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Parve Piecrust

cheesecake17 Oct 11, 2010 12:14 PM

I'm going to be making a pecan pie and a pumpkin pie for Shabbat this weekend. Does anyone have a good recipe to use for a parve piecrust? I'd like to use margarine only, no Crisco. Last time I adapted a regular recipe (with butter) to margarine, I ended up with a mess.


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  1. p
    Prettypoodle RE: cheesecake17 Oct 11, 2010 12:21 PM

    Try looking for a vegan version and use the margerine you wish.

    1. s
      Sherri RE: cheesecake17 Oct 11, 2010 12:38 PM

      I believe this recipe qualifies as Parve

      1 3/4 Cup AP flour
      1 tsp. salt
      1/2 Cup oil
      3 TBLS cold water

      Stir with fork until moistened.
      Chill in fridge for at least 30 minutes.
      Roll out between 2 pieces of parchment paper.
      Makes a 2-crust pie.

      1 Reply
      1. re: Sherri
        cheesecake17 RE: Sherri Oct 11, 2010 01:30 PM

        Thanks, this looks like what I'm looking for.

      2. g
        GilaB RE: cheesecake17 Oct 11, 2010 01:18 PM

        I've found that the easiest way for me to sidestep the toughness issue is not to use a solid fat at all; after all, with a pareve pie crust, there isn't going to be a flavor from butter (or lard!), so one might as well use something that gives a flaky result without the unhealthiness of trans fats. I use the Wesson Oil Pie Crust recipe, taken from here: http://www.boston.com/lifestyle/food/...

        I replace the milk with soy milk, and if I'm making a crust for a sweet pie, I add 1 T sugar; otherwise, I make it as written. It's much easier to mix than the average pie crust, with decently flaky results, although it's a little harder to move around.

        4 Replies
        1. re: GilaB
          rockycat RE: GilaB Oct 12, 2010 06:43 AM

          Toughness comes from overhandling the dough and using too much water, regardless of what type of fat is used. The ideal in the non-kosher world is lard because it gives both flavor and flakiness. Butter gives flavor but not flakiness, vegetable shortening gives flakiness but no flavor. For dairy I generally use half each, as per Julia Child, to get some of the best of both worlds. I know of many kosher cooks who do use butter-flavor Crisco but since the OP does not want to use shortening I might suggest Earth Balance soy margarine - stick, not tub. I have no personal experience with it but it has been recommended to me by a few kosher cooks.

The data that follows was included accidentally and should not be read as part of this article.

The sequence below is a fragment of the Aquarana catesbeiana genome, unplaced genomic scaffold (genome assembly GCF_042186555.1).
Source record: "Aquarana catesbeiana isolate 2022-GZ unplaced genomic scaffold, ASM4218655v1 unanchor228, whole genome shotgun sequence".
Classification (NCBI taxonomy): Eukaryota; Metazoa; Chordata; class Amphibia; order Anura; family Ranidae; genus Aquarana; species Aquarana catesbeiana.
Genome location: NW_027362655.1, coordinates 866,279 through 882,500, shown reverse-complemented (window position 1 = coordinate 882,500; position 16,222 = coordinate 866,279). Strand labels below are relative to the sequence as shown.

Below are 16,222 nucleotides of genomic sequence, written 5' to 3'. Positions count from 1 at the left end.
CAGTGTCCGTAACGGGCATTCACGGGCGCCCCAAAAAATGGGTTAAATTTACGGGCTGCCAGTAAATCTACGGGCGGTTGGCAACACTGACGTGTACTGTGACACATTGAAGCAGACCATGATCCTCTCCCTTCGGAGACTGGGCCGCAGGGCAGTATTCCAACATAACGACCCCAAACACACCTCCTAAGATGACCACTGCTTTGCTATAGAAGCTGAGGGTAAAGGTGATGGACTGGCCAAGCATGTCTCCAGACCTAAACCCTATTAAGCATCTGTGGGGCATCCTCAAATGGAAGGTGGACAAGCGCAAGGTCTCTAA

Remember, if you are using margarine, it is softer than butter. You might want to freeze it briefly before using. In fact, it's not a bad idea to freeze all your pie dough ingredients before use. You'll get the best results from using cold ingredients, a minimal amount of water, and handling the dough as little as possible.

          1. re: rockycat
            ferret RE: rockycat Oct 12, 2010 07:10 AM

            Cook's Illustrated (America's Test Kitchen) has a "foolproof pie crust" recipe that replaces half the water volume with vodka. More than half the vodka volume evaporates rapidly so you get a lot less water in the crust.

            1. re: ferret
              avitrek RE: ferret Oct 12, 2010 07:54 AM

              More important than evaporation is that vodka doesn't form gluten so you get the moisture needed for the crust without the gluten toughening it up.

            2. re: rockycat
              websterhall1994 RE: rockycat Oct 19, 2010 03:31 PM

              The Earth Balance stick margarine is salted. You'd be better off using the Earth Balance Shortening sticks which are not.

          2. f
            ferret RE: cheesecake17 Oct 11, 2010 01:23 PM

            Safeway's house brand is Pareve. It's what I use for chicken pot pie.

            9 Replies
            1. re: ferret
              DeisCane RE: ferret Oct 12, 2010 06:14 AM

              Many, if not most, prepared crusts at supermarkets are pareve. Keebler, etc. However, the OP was looking to make it him/herself.

              1. re: ferret
                cheesecake17 RE: ferret Oct 14, 2010 06:46 AM

                I actually happened to be out last night, and picked up a package of 2 Mrs Smith's deep dish crusts.

                1. re: cheesecake17
                  vallevin RE: cheesecake17 Oct 15, 2010 05:36 AM

                  Honestly, that's what I do ALL the time.

                  1. re: vallevin
                    cheesecake17 RE: vallevin Oct 15, 2010 07:06 AM

                    I usually keep them in the freezer, but I ran out. Figured I would try making piecrust for once.. but it was easier to buy it!

                    Pies look great, BTW. I used a new recipe for pecan pie- with no corn syrup.

                    1. re: cheesecake17
                      vallevin RE: cheesecake17 Oct 15, 2010 09:47 AM

                      BLASHPHEMY! No corn syrup? Really?

                      1. re: vallevin
                        cheesecake17 RE: vallevin Oct 17, 2010 09:14 AM

                        It's from the new issue of Good Housekeeping. The filling was eggs, margarine, brown sugar, and maple syrup. It came out fabulous- finished right away.

                        1. re: cheesecake17
                          vallevin RE: cheesecake17 Oct 17, 2010 09:22 AM

                          What maple syrup did you use?

                          1. re: vallevin
                            cheesecake17 RE: vallevin Oct 17, 2010 09:23 AM

                            Kirkland brand from Costco. It comes in a large plastic jug and it's about $11.

                2. re: ferret
                  mrsphud RE: ferret Oct 14, 2010 08:06 AM

                  I like the Oronocco Farms prepared pie crusts or even those from Whole foods market.

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